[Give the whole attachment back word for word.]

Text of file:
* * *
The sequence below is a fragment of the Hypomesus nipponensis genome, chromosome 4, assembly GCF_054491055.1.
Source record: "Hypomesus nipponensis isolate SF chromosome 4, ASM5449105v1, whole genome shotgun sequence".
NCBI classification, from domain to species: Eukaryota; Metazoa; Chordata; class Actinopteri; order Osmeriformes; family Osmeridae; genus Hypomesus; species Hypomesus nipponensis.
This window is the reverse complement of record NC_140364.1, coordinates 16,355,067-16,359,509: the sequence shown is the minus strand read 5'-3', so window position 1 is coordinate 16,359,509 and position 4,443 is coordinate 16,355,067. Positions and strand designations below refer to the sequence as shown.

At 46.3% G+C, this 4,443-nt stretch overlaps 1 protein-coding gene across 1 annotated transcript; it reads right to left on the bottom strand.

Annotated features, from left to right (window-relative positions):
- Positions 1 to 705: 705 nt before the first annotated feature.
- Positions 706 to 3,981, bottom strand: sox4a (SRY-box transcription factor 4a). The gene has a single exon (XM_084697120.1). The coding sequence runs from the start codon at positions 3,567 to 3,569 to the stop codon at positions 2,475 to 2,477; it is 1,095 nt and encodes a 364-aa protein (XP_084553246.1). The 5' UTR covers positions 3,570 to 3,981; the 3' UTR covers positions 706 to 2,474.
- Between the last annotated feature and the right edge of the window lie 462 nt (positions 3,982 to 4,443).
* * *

The sequence below is a fragment of the Hypomesus nipponensis genome, chromosome 4, assembly GCF_054491055.1.
Source record: "Hypomesus nipponensis isolate SF chromosome 4, ASM5449105v1, whole genome shotgun sequence".
NCBI classification, from domain to species: Eukaryota; Metazoa; Chordata; class Actinopteri; order Osmeriformes; family Osmeridae; genus Hypomesus; species Hypomesus nipponensis.
This window is the reverse complement of record NC_140364.1, coordinates 16,355,067-16,359,509: the sequence shown is the minus strand read 5'-3', so window position 1 is coordinate 16,359,509 and position 4,443 is coordinate 16,355,067. Positions and strand designations below refer to the sequence as shown.

At 46.3% G+C, this 4,443-nt stretch overlaps 1 protein-coding gene across 1 annotated transcript; it reads right to left on the bottom strand.

Annotated features, from left to right (window-relative positions):
- Positions 1 to 705: 705 nt before the first annotated feature.
- Positions 706 to 3,981, bottom strand: sox4a (SRY-box transcription factor 4a). The gene has a single exon (XM_084697120.1). The coding sequence runs from the start codon at positions 3,567 to 3,569 to the stop codon at positions 2,475 to 2,477; it is 1,095 nt and encodes a 364-aa protein (XP_084553246.1). The 5' UTR covers positions 3,570 to 3,981; the 3' UTR covers positions 706 to 2,474.
- Between the last annotated feature and the right edge of the window lie 462 nt (positions 3,982 to 4,443).